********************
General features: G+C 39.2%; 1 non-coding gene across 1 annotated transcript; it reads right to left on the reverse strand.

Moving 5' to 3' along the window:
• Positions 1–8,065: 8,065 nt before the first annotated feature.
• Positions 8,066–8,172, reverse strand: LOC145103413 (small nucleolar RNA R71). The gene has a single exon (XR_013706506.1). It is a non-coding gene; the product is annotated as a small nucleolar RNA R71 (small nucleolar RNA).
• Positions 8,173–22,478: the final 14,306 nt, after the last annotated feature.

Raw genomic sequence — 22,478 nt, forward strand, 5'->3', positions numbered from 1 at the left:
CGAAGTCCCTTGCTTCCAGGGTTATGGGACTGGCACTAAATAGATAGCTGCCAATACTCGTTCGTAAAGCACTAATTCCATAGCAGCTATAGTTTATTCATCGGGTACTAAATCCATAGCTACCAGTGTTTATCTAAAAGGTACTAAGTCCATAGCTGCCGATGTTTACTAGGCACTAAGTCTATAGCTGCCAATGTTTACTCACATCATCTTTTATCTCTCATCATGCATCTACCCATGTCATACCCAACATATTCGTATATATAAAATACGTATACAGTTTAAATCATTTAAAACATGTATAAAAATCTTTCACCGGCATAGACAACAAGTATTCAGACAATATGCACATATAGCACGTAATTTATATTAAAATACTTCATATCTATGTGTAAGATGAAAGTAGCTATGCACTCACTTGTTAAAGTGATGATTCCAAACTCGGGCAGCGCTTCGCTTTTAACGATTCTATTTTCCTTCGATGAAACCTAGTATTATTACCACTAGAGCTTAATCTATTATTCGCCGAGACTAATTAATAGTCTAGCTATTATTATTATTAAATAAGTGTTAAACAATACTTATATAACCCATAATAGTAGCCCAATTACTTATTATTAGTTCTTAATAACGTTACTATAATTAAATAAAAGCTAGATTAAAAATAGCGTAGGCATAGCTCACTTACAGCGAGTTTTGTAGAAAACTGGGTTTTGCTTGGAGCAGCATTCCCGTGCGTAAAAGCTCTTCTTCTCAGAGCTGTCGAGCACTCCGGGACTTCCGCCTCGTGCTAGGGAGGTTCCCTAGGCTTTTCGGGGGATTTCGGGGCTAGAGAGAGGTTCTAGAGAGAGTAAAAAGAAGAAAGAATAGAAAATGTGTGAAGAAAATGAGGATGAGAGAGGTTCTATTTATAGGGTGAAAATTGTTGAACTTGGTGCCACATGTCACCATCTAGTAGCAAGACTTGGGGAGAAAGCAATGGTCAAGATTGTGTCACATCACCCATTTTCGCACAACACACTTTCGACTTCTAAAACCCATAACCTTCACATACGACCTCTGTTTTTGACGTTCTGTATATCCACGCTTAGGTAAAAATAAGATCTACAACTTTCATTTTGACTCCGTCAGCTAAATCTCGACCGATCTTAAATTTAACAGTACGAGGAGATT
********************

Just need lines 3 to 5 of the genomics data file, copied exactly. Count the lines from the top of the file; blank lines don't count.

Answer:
• Positions 1–8,065: 8,065 nt before the first annotated feature.
• Positions 8,066–8,172, reverse strand: LOC145103413 (small nucleolar RNA R71). The gene has a single exon (XR_013706506.1). It is a non-coding gene; the product is annotated as a small nucleolar RNA R71 (small nucleolar RNA).
• Positions 8,173–22,478: the final 14,306 nt, after the last annotated feature.